Layla's space

With all its sham, drudgery and broken dreams it is still a beautiful world.

Thursday, February 01, 2007

The weekend from hell

I recently finished the worst weekend on call in living memory (my living memory in any case). Saturday was spent shoving various lines into a 76-year-old man's neck and groin and filling him with fluid, antibiotics and anti-fungal medication. He was an old patient of mine who had ulcerative colitis. He first came into hospital in October with a flare-up. Various things happened; he ended up having his colon removed and a very stormy time with a perforated ulcer, double pneumonia and Candida septicaemia. I saw him just before Christmas and he was much better - he just needed intensive physiotherapy to get him back on his feet, so my consultant sent him to the rehabilitation ward. When I was called to see him urgently on Saturday morning he was unconscious, with a very low blood pressure, acidosis and very low blood oxygen levels. He was severely dehydrated and in septic shock. He had not had his vital signs measured for two days (on meidcal wards nursing staff routinely do these every four hours, but this does not happen on the rehab wards). In short, he was about to die. I moved him to an acute ward and spent most of the day trying hard to keep him alive. He died just before my shift finished. I had to tell his family, who were devastated and could not understand why this had not been caught earlier. Neither could I.

Whilst I was still dealing with the above gentleman, a man came into A+E with complete heart block . He was seventy years old and had never been ill a day in his life. We couldn't get his heart to speed up despite drugs and external pacemaker pads (which basically shock his heart at intervals to stimulate a heartbeat). He stopped breathing several times before we got a pacing sheath into his jugular vein and got him to thex-ray room to insert a temporary pacemaker, which was unsuccessful because we couldn't get his heart to respond to the pacing impulse. He did however regain a normal heart rhythm spontaneously, but the ECG showed signs of a heart attack. Those same ECG changes can also indicate that the pacing wire has put a small hole in the right ventricle, a recognised complication of this procedure, which was performed by an experienced registrar. He was discussed with a cardiology consultant at another hospital, who recommended clot-busting treatment for a probable heart attack, despite the risk that it may not have been a heart attack at all but a hole in the right ventricle. This caused him to bleed profusely into the sac around his heart. A drain was inserted into this sac and he drained two litres of blood from his heart overnight but remained fairly stable. We gave him blood and clotting products to reverse the effect of the clot-busting treatment. Later the next morning, his heart stopped. We began to resuscitate him. I got a large syringe and began sucking blood out of the sac around his heart.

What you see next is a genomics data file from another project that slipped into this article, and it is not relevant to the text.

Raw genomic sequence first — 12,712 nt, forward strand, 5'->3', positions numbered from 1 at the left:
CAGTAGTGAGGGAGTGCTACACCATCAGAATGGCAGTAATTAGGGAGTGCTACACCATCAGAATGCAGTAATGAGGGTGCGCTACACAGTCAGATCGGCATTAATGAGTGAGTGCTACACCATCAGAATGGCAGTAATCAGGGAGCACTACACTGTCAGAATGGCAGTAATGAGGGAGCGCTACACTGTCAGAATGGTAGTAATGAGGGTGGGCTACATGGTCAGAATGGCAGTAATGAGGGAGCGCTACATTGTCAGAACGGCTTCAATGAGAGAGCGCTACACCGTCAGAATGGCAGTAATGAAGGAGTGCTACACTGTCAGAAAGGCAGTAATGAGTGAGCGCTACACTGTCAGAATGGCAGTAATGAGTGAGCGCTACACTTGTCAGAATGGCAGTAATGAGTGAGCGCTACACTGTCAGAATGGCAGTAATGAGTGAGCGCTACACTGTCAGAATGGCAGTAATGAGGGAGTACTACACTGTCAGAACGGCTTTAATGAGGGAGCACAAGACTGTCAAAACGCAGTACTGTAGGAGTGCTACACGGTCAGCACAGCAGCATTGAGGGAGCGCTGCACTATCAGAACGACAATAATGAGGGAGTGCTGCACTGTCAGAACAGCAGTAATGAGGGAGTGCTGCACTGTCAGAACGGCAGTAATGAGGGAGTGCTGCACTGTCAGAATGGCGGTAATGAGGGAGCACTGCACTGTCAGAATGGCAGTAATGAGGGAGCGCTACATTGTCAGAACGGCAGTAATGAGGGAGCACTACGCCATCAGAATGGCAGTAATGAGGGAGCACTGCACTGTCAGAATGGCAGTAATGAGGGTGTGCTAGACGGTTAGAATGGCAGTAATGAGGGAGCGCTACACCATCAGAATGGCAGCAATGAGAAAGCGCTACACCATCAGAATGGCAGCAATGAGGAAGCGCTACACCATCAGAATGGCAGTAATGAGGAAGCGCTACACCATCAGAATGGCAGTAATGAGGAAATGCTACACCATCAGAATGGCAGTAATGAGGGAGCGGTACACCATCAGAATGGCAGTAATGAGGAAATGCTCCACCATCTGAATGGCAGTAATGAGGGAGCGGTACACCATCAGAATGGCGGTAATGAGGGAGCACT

It was like a scene from a bad horror film. I had a bucket of blood next to me on the bed, into which I would throw full syringes after sucking blood out of the man's chest. Each time, someone would hand me a new one, and I would carry on. I was covered in it. After I removed about half a litre of blood, his pulse returned and we recorded a blood pressure. My registrar got onto the phone to London to arrange for him to be transferred for urgent cardiothoracic surgery. Ten minutes later, he lost his pulse again. We never got it back.

His family were waiting outside, and one of the nurses went out to tell them that he had died. We frantically tidied him up, mopping up the blood and hiding the bucket. We covered his body so that only his kind, sweet face remained exposed so his family could see him. His wife was so distraught she couldn't support her own weight. All the nursing staff and the entire arrest team were in tears. He had never been ill a day in his life.

After that, I dashed outside with one of the junior doctors for a much-needed cigarette. She was upset, but more than that, she was upset at herself for being upset. She told me what many people might think if they read this - 'This is our job, this is what we signed up for. We shouldn't be getting emotional or upset about things like this - does this mean I'm not cut out for it?'. I told her the truth, what I believe anyway - 'Nobody should be cut out for this. If you get used to things like this, then it's time to change profession'.


Anonymous Ranjini said...

Stumbled into your space on a random search..........enjoyed going thorugh your blog. Do keep writing.

February 01, 2007 1:12 PM  
Blogger Layla said...

Good to hear. Thought no-one was reading it at first, then realised cookieless computer wasn't letting me see comments. Duh.

Thank you.

February 01, 2007 11:00 PM  

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